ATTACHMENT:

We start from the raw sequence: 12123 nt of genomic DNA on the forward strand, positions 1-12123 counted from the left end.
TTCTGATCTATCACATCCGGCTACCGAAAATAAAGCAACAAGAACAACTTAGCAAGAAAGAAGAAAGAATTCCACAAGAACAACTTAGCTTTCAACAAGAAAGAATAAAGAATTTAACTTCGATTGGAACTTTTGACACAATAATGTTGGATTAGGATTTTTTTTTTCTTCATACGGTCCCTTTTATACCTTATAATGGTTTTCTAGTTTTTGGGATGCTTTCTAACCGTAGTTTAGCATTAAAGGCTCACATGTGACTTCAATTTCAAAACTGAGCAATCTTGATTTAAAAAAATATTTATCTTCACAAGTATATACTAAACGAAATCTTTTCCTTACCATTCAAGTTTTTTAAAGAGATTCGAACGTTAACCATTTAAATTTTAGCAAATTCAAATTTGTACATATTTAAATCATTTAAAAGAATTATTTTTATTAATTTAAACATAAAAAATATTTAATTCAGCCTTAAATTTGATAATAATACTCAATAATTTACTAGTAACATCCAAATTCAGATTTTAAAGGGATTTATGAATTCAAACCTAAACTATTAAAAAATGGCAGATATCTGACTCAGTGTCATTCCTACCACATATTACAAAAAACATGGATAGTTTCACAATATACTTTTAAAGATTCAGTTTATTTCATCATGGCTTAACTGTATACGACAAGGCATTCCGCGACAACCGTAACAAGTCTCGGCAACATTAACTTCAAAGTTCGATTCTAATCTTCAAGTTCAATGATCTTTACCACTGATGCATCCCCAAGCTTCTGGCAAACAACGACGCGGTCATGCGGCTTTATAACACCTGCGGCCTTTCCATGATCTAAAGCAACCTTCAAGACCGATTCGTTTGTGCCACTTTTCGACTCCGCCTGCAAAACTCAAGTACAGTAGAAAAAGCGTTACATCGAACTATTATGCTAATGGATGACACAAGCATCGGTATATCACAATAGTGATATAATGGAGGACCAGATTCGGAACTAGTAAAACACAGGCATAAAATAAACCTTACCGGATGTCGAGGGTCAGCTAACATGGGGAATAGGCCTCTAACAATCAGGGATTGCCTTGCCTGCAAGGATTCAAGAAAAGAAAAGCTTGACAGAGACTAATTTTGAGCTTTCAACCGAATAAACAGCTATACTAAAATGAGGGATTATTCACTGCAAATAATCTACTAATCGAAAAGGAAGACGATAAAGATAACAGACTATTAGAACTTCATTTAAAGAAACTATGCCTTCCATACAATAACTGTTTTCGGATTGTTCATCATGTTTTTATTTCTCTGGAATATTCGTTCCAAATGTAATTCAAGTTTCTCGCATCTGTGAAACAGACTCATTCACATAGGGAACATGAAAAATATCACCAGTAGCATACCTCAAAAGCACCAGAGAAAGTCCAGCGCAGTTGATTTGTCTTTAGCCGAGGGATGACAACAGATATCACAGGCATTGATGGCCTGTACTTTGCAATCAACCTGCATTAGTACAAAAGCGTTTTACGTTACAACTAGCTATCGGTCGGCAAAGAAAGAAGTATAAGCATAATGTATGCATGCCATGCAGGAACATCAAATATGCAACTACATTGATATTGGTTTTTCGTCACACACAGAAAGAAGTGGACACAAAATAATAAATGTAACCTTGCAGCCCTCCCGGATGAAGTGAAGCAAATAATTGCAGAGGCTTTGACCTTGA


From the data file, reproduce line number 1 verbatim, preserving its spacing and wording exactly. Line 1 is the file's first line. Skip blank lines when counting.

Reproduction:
We start from the raw sequence: 12123 nt of genomic DNA on the forward strand, positions 1-12123 counted from the left end.